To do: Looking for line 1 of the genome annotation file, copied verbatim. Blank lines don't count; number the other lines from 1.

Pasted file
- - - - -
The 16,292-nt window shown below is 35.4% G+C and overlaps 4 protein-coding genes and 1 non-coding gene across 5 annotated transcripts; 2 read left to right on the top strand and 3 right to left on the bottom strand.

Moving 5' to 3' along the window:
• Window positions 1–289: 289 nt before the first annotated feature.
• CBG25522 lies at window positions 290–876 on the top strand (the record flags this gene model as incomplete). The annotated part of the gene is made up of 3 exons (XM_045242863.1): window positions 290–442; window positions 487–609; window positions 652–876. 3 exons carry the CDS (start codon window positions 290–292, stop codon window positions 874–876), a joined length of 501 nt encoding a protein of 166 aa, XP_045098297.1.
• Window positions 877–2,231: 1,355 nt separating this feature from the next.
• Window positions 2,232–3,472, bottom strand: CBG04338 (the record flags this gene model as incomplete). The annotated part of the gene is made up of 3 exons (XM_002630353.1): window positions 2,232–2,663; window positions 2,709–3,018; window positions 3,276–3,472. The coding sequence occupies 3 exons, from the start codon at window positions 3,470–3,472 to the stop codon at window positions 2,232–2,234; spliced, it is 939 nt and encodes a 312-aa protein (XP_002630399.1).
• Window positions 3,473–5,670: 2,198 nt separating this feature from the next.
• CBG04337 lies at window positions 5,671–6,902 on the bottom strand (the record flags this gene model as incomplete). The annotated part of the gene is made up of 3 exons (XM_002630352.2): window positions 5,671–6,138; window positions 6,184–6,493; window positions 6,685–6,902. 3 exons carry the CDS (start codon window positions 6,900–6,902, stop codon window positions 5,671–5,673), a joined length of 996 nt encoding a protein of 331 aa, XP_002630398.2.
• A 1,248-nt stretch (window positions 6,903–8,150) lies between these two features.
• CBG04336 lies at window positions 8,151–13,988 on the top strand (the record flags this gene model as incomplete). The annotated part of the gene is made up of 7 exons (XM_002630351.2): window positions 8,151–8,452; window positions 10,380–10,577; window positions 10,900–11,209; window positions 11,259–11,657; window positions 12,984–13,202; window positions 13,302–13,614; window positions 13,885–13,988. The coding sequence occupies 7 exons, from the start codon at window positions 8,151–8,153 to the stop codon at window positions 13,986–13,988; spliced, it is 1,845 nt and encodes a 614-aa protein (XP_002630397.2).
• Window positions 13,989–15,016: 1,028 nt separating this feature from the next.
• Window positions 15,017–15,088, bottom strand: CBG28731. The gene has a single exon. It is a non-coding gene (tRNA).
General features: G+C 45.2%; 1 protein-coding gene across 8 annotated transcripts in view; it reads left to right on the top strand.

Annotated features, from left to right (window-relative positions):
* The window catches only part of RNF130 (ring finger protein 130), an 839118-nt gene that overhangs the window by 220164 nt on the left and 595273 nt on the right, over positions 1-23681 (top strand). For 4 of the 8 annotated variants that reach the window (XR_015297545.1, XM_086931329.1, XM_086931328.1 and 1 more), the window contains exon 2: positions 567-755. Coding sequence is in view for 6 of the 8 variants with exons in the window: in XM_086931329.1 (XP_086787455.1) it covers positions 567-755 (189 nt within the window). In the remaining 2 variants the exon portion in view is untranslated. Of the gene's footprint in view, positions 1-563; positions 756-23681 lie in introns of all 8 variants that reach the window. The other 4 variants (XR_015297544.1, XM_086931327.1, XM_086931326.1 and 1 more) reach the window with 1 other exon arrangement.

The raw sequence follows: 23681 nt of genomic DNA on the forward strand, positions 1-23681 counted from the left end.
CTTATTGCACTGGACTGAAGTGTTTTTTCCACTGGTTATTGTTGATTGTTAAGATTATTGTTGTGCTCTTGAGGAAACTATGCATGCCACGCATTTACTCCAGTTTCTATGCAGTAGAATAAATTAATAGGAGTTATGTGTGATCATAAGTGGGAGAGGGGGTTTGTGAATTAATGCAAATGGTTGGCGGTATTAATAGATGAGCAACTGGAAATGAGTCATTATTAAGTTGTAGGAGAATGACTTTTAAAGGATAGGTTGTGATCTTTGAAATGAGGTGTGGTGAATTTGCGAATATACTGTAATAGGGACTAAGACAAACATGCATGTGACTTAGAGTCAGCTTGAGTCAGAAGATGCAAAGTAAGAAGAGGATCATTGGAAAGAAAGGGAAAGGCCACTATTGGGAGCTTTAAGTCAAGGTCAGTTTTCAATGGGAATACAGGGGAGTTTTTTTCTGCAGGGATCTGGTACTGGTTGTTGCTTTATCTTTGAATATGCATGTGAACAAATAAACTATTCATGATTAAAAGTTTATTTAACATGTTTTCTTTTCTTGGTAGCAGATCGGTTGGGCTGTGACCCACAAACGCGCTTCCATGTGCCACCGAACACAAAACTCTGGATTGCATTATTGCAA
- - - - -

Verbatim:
The 16,292-nt window shown below is 35.4% G+C and overlaps 4 protein-coding genes and 1 non-coding gene across 5 annotated transcripts; 2 read left to right on the top strand and 3 right to left on the bottom strand.